“Are you going to join them?” he asked her, a sense of urgency in his words.

She glared at him. Her face contorted, “I’m not going to leave you,” she whispered, cold, the light in her stare piercing through him. “I refused. Refused to move camp without you. And I daresay, I made a strong case – how far could we have gotten without you? Without me?” tears pricked the rims of her eyes, she turned her face away, angry, “But I was overruled. Ingrates, the lot of them. They had the gall to say that I couldn’t–”

“You couldn’t drag around a rotting carcass?”

His crude interjection wasn’t welcome. She bit her breath, baring her teeth at him.

                It broke her.

                She blinked back silent tears, stifling her sobs. Her lips curved, her brows furrowed, her eyelids flickered like her eyes had decided they didn’t want to see him anymore. He reached out to touch her and she flinched away from his grasp.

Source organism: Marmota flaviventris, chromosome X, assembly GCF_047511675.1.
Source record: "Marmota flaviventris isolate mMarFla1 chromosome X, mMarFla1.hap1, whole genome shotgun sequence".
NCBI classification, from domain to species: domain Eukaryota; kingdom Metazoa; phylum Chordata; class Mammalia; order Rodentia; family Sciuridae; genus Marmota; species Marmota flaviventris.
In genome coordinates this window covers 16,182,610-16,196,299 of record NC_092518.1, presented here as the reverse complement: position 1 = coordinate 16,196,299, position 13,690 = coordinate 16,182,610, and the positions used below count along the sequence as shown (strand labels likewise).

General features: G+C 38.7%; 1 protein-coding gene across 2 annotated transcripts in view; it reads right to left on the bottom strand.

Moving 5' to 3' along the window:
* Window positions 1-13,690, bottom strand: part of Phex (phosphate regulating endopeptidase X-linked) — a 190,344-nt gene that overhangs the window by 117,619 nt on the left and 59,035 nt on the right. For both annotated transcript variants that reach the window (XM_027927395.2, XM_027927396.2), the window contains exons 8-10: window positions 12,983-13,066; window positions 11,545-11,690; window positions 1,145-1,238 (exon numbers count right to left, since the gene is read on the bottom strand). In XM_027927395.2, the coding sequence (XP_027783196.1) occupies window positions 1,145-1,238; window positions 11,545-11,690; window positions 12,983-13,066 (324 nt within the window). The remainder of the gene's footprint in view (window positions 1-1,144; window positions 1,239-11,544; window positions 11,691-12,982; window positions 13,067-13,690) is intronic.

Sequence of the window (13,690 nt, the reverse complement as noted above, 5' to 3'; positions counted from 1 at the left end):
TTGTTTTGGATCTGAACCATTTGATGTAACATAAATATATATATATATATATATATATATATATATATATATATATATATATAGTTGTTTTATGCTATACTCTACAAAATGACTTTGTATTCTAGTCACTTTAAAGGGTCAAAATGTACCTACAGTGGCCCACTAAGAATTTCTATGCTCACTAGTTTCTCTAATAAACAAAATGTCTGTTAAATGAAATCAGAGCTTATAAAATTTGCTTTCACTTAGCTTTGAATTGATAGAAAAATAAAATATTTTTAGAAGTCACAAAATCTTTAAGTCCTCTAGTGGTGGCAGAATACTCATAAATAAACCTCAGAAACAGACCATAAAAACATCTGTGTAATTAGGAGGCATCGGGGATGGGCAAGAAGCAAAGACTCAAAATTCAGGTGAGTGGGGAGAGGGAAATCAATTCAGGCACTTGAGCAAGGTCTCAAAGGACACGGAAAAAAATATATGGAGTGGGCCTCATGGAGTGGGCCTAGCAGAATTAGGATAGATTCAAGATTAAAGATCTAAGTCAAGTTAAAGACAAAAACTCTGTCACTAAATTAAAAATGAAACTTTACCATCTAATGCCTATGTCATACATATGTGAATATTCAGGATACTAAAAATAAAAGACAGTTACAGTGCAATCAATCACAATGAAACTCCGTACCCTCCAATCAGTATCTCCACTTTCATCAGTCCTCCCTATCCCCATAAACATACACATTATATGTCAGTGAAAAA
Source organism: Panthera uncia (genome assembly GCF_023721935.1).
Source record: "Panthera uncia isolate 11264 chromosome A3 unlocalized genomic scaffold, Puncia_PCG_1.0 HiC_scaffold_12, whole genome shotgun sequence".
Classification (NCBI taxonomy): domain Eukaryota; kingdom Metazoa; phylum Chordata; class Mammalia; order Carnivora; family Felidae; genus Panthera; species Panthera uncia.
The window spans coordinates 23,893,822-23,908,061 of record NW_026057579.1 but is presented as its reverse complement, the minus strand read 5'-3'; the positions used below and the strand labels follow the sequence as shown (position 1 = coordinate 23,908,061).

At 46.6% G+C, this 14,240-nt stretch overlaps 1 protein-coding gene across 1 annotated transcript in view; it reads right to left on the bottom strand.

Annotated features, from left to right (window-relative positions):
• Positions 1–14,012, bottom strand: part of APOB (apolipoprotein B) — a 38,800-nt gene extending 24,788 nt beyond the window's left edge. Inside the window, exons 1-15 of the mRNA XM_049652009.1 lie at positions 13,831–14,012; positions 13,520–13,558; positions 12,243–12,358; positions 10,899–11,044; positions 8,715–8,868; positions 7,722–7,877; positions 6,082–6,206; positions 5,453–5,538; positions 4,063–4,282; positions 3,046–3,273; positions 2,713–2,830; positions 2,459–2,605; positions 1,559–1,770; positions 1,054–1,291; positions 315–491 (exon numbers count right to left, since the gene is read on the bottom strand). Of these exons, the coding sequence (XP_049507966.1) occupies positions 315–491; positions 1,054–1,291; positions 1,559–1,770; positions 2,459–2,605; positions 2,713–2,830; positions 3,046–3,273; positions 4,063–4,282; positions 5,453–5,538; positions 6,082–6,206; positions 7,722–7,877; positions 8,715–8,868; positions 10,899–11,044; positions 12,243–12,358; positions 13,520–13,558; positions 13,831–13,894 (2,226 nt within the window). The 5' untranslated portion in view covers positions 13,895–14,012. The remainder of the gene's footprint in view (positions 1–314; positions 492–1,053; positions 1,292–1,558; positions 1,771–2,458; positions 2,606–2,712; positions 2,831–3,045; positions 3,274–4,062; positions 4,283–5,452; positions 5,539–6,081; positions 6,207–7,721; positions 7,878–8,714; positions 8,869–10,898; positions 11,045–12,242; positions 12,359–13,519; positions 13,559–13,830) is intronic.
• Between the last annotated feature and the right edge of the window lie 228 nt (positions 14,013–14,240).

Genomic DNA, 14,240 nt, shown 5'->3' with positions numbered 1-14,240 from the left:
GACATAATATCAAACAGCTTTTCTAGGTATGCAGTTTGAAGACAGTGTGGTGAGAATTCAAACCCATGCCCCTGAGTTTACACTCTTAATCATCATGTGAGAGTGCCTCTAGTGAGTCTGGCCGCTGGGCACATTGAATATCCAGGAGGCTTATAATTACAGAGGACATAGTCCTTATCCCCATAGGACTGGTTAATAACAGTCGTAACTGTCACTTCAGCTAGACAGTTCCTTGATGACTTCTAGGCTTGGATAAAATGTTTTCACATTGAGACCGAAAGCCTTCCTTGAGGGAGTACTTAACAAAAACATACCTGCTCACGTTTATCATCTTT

“You have to find them before it’s too late,” he implored her.

“I will not,” she said, disgusted by his suggestion.

“You can’t stay–”

“I can! I am!” she snapped.

He sat up, his anger fuelling him, dulling his pain, “I will not drag you down into my grave!” he barked, “You have to go!”

His head snapped away when she slapped him. The side of his face smarted, hot with her rage. She glared at him, unapologetic.

“How dare you?” she seethed.

He scowled, “How dare I face my fate?” he asked, scoffing, “You’re unbelievable. You have to get out of here. The others must be leagues away already–”

“This discussion is over,” she brought her face close to his, “There are no ‘others’. You aren’t well. Lie down.”

                He scoffed, “I’m ‘not well’,” he sighed, and looked at her, “Don’t do this. This is suicide, for you. They were right in leaving me and wrong to not drag you away with them. Kicking and howling. And I’ll curse them to my last breath for that.”

“You know they couldn’t have,” she replied, standing and pressing him back down into his tattered mattress.